"In syntax, verb-second (V2) word order is a specific restriction on the placement of the finite verb within a given sentence. The V2 principle requires that the finite verb (the verb which is inflected for person) appears in second position of a declarative main clause, whereby the first position is occupied by a single major constituent that functions as the clause topic." Or in other words, in order to emphasize "sometimes" you must start the sentence with it, but in doing so, the verb must remain in the second position, pushing the subject back.
I love the way articles like that destroy the explanation in a storm of jargon. Simply put, in the case, when you start the sentence with an indication of time, you have to swap the subject and verb. Fx. "I morgen kører jeg til danmark". The inversion of subject and verb happens when there is some grammatical construct at the beginning that isnt a conjuntion (and also with simple questions fx. "Er du træt?")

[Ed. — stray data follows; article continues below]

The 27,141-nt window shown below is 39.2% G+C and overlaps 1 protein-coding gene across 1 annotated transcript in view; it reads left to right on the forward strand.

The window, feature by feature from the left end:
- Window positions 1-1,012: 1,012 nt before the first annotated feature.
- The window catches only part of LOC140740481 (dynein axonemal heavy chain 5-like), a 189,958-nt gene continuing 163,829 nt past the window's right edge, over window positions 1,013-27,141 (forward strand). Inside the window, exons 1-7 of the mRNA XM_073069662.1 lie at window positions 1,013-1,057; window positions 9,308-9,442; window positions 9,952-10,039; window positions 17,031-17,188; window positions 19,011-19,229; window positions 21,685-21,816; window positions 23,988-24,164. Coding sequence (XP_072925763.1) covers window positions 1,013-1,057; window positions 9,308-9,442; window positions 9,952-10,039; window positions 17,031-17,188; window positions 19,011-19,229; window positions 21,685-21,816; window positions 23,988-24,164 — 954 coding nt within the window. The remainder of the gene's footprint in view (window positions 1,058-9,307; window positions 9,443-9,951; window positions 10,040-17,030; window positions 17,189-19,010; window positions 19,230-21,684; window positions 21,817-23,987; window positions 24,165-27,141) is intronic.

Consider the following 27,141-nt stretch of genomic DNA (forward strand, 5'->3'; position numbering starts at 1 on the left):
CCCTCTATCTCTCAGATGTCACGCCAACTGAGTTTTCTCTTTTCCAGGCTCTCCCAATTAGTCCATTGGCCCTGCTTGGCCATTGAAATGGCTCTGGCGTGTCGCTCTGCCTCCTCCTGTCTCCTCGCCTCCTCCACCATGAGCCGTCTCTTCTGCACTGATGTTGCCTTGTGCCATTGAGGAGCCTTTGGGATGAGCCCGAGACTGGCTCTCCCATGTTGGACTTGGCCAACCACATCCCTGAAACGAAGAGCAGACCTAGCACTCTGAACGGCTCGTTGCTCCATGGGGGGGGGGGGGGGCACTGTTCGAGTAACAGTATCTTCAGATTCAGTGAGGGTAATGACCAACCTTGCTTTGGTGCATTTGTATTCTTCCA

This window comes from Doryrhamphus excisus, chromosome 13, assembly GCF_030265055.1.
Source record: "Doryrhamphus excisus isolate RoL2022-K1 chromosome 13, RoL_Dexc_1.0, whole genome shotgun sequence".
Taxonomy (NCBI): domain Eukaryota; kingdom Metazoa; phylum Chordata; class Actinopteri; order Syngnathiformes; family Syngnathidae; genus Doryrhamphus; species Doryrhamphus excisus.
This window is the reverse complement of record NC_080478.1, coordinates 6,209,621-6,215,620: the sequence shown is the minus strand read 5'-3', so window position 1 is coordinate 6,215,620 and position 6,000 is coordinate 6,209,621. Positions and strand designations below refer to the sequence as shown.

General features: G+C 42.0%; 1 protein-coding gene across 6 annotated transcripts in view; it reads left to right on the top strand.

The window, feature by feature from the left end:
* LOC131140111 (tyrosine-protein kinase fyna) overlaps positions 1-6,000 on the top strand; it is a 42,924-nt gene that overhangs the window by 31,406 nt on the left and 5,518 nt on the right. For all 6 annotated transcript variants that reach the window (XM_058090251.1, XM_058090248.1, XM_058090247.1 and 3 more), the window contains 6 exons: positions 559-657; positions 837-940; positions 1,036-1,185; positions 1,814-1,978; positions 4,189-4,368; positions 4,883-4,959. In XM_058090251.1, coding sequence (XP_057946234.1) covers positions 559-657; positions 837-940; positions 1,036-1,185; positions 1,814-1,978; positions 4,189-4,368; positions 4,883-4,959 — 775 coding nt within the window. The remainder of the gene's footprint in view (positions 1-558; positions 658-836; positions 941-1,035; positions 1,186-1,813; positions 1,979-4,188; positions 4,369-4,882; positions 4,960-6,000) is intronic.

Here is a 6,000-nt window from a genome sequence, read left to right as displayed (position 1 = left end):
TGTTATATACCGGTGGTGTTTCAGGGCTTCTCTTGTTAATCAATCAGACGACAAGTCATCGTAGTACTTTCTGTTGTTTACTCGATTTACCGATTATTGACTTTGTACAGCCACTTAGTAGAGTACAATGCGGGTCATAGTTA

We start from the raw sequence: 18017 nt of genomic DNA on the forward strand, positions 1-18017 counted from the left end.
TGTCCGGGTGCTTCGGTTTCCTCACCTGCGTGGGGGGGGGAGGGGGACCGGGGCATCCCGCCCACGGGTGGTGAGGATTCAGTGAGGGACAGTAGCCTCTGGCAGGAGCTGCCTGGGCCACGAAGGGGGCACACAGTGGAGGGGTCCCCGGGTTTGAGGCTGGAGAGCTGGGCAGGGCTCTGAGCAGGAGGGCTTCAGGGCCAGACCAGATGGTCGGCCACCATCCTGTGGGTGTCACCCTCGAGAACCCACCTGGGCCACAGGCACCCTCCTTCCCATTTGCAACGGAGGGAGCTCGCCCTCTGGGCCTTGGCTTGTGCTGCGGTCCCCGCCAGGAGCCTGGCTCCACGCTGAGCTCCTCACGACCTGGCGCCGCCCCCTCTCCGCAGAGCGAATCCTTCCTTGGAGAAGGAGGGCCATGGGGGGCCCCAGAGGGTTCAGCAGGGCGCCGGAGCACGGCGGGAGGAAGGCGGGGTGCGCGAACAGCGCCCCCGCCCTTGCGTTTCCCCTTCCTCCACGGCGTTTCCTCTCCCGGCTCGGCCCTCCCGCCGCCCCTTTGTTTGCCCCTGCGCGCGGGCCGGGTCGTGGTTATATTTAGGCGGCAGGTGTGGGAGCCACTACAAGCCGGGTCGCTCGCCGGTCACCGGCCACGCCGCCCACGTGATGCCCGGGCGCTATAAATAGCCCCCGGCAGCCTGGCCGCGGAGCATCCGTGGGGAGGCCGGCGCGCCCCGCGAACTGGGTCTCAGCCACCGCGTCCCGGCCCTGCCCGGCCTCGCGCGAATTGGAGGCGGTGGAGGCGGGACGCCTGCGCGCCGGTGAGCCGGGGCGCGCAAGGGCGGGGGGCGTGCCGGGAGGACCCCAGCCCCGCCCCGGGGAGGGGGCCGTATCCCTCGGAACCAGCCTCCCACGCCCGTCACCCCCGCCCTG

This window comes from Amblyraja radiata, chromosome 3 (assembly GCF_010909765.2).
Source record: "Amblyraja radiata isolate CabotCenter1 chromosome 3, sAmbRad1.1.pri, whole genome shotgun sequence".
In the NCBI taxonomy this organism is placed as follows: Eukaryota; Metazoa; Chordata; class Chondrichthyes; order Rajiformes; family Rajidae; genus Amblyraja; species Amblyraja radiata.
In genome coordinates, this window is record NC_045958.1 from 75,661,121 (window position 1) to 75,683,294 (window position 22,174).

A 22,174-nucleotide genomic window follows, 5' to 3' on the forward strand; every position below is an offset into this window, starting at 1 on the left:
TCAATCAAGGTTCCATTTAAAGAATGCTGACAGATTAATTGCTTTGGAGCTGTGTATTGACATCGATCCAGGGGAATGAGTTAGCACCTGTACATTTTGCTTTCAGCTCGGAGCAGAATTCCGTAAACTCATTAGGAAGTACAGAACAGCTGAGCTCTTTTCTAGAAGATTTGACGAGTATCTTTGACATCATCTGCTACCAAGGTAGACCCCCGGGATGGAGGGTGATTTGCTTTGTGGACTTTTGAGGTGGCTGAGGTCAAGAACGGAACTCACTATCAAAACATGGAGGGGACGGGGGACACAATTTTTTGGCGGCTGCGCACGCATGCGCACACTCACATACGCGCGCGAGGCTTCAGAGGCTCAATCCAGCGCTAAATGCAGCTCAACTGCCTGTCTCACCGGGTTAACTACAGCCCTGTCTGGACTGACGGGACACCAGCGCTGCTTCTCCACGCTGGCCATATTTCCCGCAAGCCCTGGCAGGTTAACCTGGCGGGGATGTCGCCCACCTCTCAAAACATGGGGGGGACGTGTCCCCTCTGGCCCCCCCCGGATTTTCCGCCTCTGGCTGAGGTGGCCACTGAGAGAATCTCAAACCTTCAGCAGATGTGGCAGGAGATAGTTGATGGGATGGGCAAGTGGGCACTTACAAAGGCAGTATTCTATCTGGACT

hmm I've never heard 'sommetider' before. Only have I heard 'nogen gang' for sometimes. Any native danish speakers here?
My Danish partner suggested that it's basically like a "fancy" version of nogle gange. I think nogle gange is much more regular and informal.
To an English speaker, "morgen" kinda sounds like "morn" whereas the definite form "morgenen" sounds like "mornEN" with the "en" pronounced at the end. Basically the "ge" is pretty much silent if you're reading as an English speaker.